In the book of Euclidean and Non-Euclidean Geometry by Greenberg, it is given that
DEFINITION: Lines l and m are parallel if they are distinct lines and no point is incident with both of them.
DEFINITION: A projective plane is a model of incidence geometry having the elliptic parallel property (any two lines meet) and such that every line has at least three distinct points lying on it (strengthened In cidence Axiom 2).
DEFINITION: An affine plane is a model of incidence geometry having the following Euclidean parallel property:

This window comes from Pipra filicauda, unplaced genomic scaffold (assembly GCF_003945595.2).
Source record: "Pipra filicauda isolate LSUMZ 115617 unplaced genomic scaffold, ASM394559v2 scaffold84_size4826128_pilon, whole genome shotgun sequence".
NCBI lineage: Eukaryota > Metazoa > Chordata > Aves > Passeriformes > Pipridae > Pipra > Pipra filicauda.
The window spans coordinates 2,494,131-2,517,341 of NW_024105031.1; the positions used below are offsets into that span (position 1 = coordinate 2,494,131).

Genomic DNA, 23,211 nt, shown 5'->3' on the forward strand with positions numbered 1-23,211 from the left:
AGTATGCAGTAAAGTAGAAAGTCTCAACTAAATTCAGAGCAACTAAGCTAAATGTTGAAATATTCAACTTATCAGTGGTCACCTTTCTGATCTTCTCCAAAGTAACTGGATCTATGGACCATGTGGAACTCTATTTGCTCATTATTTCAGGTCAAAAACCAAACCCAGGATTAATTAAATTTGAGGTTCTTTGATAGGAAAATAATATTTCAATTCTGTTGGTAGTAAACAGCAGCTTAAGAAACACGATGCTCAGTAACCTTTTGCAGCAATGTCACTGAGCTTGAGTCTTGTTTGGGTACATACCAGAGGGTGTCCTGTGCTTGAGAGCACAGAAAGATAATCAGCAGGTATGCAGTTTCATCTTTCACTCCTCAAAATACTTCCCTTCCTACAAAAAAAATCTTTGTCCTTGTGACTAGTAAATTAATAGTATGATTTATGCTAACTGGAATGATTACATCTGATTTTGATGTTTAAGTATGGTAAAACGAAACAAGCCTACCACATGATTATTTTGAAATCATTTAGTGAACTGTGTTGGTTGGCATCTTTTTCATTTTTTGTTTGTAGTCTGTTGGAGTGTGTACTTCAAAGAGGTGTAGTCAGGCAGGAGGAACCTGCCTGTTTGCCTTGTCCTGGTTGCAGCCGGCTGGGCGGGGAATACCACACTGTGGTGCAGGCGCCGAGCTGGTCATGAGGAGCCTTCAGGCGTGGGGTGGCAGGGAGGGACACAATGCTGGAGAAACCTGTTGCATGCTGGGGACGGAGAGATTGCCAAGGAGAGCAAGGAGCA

For all line $l$, and for all points $P$ that are not incident to $l$, there exists a unique line $m$ s.t $P$ is incident to $m$ and $m$ and $l$ are parallel.
[...] So the idea in extending an affine plane to a projective plane is to add enough new "points at infinity" so that all lines parallel to any given line will now meet at one such point.
However, by definition two parallel line cannot have a common point which is incident to both, and when we add "new points at infinity" to make all line meet at a single point, we will not have any parallel lines anymore, so we cannot be working in affine geometry anymore.
Moreover, isn't the definition of affine plane same as the parallel postulate of Euclid ?
Edit: In case I misunderstood someting, here is the exact formulation: ($\exists !$ means exits uniquely)